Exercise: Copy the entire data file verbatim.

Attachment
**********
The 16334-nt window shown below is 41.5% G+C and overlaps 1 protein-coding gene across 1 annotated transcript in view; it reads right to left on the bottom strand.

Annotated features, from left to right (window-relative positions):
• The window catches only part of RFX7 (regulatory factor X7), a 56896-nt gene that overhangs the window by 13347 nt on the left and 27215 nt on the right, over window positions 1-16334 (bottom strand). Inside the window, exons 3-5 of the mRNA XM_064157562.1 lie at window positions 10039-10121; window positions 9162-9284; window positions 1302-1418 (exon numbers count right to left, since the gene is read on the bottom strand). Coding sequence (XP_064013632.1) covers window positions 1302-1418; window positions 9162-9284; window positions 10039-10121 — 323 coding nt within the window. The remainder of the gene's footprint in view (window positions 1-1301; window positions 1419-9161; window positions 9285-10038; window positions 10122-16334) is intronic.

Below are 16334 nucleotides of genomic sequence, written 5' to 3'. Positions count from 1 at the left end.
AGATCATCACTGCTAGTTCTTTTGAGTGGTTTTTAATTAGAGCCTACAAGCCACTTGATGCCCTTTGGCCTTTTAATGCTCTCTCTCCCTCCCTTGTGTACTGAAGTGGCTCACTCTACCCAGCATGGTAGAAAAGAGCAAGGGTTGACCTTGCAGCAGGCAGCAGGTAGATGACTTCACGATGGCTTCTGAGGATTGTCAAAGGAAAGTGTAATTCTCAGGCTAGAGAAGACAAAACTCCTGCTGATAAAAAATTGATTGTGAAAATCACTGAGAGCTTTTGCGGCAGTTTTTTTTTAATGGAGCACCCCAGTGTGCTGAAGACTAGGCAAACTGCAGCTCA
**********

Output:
The 16334-nt window shown below is 41.5% G+C and overlaps 1 protein-coding gene across 1 annotated transcript in view; it reads right to left on the bottom strand.

Annotated features, from left to right (window-relative positions):
• The window catches only part of RFX7 (regulatory factor X7), a 56896-nt gene that overhangs the window by 13347 nt on the left and 27215 nt on the right, over window positions 1-16334 (bottom strand). Inside the window, exons 3-5 of the mRNA XM_064157562.1 lie at window positions 10039-10121; window positions 9162-9284; window positions 1302-1418 (exon numbers count right to left, since the gene is read on the bottom strand). Coding sequence (XP_064013632.1) covers window positions 1302-1418; window positions 9162-9284; window positions 10039-10121 — 323 coding nt within the window. The remainder of the gene's footprint in view (window positions 1-1301; window positions 1419-9161; window positions 9285-10038; window positions 10122-16334) is intronic.

Below are 16334 nucleotides of genomic sequence, written 5' to 3'. Positions count from 1 at the left end.
AGATCATCACTGCTAGTTCTTTTGAGTGGTTTTTAATTAGAGCCTACAAGCCACTTGATGCCCTTTGGCCTTTTAATGCTCTCTCTCCCTCCCTTGTGTACTGAAGTGGCTCACTCTACCCAGCATGGTAGAAAAGAGCAAGGGTTGACCTTGCAGCAGGCAGCAGGTAGATGACTTCACGATGGCTTCTGAGGATTGTCAAAGGAAAGTGTAATTCTCAGGCTAGAGAAGACAAAACTCCTGCTGATAAAAAATTGATTGTGAAAATCACTGAGAGCTTTTGCGGCAGTTTTTTTTTAATGGAGCACCCCAGTGTGCTGAAGACTAGGCAAACTGCAGCTCA